Current Siberian warming is the most powerful of the last 7,000 years
The north of Western Siberia is recording the warmest summers of the last 7,000 years. While for several millennia the temperature of the region was following a general cooling, in the 19th century there has been an abrupt change with rapidly rising temperature that has reached its highest value in the recent decades. These findings were published today in Nature Communications.
Thanks to multiple field expeditions aimed at collecting subfossil wood performed over the last 40 years, dendrochronologists of the Institute of Plant and Animal Ecology, Ural Branch of the Russian Academy of Sciences (RAS), and the Ural Federal University (UrFU), have eventually been able to create a unique and extraordinary-long tree-ring width chronology from the Yamal region allowing to track the course of summer temperature over the past 7,638 years. With support from colleagues of the Climatic Research Unit at the University of East Anglia, of the Swiss Federal Institute for Forest, Snow and Landscape Research, and of the University of Geneva, they have been able to perform analyses to confidently reconstruct and characterize the temperatures over the full period and with annual resolution.
"Due to changes in the Earth's orbit we would have expected a continuous, slow and gradual decrease of incoming summer solar energy and thus temperature at the subpolar latitudes of the Northern Hemisphere during last 8-9 millennia. However, how recorded by the trees growing in Yamal, this cooling trend has been interrupted in the middle of the 19th century, when temperature began to rise very quickly and reached the highest values in recent decades," says Rashit Hantemirov, Leading Researcher of the Laboratories of Dendrochronology of the Ural Branch of the RAS and Natural Science Methods in the Humanities of UrFU.
Independently of the period length considered (from 30 to 170 years), the most recent period was the warmest. Not only the temperature has reached unprecedented warm levels, but also the rate of temperature increase (i.e. since the last 160-170) hasn't been as fast as after the middle of the 19th century.
"The exceptionality of the modern warming is corroborated by observations that the last century was characterized by a total lack of cold extremes contrasted by the occurrence of 27 extreme warm years, 19 of which have fallen in the last 40 years," specifies Rashit Hantemirov.
The authors of this research are confident that the human activities not only is influence climate change, but has become its major determinant, at least for the north of Western Siberia.
Research on tree-ring based climate reconstruction will continue. There is realistic possibility to extend the tree-ring chronology into the past for another 2,000 years.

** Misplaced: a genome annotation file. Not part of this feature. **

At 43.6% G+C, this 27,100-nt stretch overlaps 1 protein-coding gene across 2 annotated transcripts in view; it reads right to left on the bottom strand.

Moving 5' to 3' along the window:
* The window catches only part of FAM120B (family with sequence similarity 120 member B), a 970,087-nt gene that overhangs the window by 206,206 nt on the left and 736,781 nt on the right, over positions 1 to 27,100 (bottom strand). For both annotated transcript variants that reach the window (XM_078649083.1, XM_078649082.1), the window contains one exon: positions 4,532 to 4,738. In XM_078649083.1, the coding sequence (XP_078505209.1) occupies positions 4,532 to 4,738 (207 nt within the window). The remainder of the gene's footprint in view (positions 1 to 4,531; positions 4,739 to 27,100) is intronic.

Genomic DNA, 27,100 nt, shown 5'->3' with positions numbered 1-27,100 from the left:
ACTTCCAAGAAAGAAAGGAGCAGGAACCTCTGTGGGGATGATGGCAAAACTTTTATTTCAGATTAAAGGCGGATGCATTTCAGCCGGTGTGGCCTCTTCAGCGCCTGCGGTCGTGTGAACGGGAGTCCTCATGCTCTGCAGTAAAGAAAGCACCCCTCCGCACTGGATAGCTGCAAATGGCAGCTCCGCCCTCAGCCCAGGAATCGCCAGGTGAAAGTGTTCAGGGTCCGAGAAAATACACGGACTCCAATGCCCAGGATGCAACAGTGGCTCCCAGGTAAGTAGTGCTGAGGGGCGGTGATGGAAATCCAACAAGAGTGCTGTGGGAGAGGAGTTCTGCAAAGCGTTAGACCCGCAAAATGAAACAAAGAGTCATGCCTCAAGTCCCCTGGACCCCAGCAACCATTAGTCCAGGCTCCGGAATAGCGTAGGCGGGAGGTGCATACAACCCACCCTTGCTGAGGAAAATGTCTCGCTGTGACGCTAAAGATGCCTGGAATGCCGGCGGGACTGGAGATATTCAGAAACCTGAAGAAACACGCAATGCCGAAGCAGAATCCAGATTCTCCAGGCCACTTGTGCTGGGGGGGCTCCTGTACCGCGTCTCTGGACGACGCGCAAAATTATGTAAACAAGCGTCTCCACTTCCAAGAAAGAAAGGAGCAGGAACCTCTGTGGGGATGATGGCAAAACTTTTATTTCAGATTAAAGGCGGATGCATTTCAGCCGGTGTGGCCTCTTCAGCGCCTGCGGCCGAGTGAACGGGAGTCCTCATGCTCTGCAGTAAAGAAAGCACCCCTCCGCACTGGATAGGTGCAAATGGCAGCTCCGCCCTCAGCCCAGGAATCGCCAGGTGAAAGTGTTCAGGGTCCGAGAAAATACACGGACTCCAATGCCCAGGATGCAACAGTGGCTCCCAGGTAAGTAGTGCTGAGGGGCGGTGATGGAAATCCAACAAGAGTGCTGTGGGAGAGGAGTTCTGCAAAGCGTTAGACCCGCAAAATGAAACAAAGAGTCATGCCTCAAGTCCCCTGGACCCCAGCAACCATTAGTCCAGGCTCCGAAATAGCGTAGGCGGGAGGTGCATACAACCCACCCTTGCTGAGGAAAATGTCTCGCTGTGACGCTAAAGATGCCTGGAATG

"Thank to international cooperation it will also be possible to use other tree-rings parameters to further precise the climate reconstructions. With colleagues from Switzerland, we are working on the analysis of the tree rings cellular structures, and together with the Institute of Geology and Geophysics of the Chinese Academy of Sciences, we intend to perform a climate reconstruction based on the analysis of the oxygen-18 isotope in the annual rings," adds Rashit Hantemirov.
Stepan Shiyatov, a pioneer of dendrochronology in Russia, was the first who recognized the value of the ancient trees found on the Yamal Peninsula. Together with colleagues from the Institute of Plant and Animal Ecology, Ural Branch of the Russian Academy of Sciences, he began 40 years ago with the systematic collections of the subfossil wood. Since then, more than two dozen expeditions have been carried out; with a current collection of more than 5,000 samples, which tree-ring widths have been measured, and which samples are currently archived at the Institute of Plant and Animal Ecology.
Approximately 2,000 samples of larch and spruce subfossils have also been dated (with the cross-dating method). This allowed to assign with absolute accuracy the year of formation of each annual ring over the last 8,800 years, being now the longest tree-ring chronology of the polar regions.
Tree rings are one of the best natural archives of past growing conditions (including air temperature). Trees growing in subpolar regions and at high elevation are usually the most sensitive to temperature changes. Remains of such trees that lived thousands of years ago, as in the Yamal Peninsula, provide the access to understand the past, which is the best foundation to assess the future.